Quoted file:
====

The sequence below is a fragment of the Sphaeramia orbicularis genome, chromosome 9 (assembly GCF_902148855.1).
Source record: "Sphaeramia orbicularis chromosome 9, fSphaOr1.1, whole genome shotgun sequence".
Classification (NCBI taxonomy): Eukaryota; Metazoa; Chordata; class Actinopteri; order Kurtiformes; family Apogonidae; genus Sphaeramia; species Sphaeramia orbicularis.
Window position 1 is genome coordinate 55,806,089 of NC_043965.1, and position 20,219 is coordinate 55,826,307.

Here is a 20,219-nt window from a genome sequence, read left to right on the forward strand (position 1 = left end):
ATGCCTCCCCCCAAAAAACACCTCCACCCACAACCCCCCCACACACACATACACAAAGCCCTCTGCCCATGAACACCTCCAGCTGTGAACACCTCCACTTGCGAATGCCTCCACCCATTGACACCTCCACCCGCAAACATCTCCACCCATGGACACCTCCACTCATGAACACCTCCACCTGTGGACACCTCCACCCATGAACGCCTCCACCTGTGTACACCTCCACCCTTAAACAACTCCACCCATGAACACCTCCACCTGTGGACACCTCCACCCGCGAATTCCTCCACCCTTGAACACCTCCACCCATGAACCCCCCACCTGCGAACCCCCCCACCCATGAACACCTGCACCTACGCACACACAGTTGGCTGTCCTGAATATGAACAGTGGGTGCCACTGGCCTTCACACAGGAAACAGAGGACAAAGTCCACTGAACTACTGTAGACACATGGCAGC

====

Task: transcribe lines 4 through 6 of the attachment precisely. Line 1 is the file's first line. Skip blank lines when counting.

Window position 1 is genome coordinate 55,806,089 of NC_043965.1, and position 20,219 is coordinate 55,826,307.

Here is a 20,219-nt window from a genome sequence, read left to right on the forward strand (position 1 = left end):
ATGCCTCCCCCCAAAAAACACCTCCACCCACAACCCCCCCACACACACATACACAAAGCCCTCTGCCCATGAACACCTCCAGCTGTGAACACCTCCACTTGCGAATGCCTCCACCCATTGACACCTCCACCCGCAAACATCTCCACCCATGGACACCTCCACTCATGAACACCTCCACCTGTGGACACCTCCACCCATGAACGCCTCCACCTGTGTACACCTCCACCCTTAAACAACTCCACCCATGAACACCTCCACCTGTGGACACCTCCACCCGCGAATTCCTCCACCCTTGAACACCTCCACCCATGAACCCCCCACCTGCGAACCCCCCCACCCATGAACACCTGCACCTACGCACACACAGTTGGCTGTCCTGAATATGAACAGTGGGTGCCACTGGCCTTCACACAGGAAACAGAGGACAAAGTCCACTGAACTACTGTAGACACATGGCAGC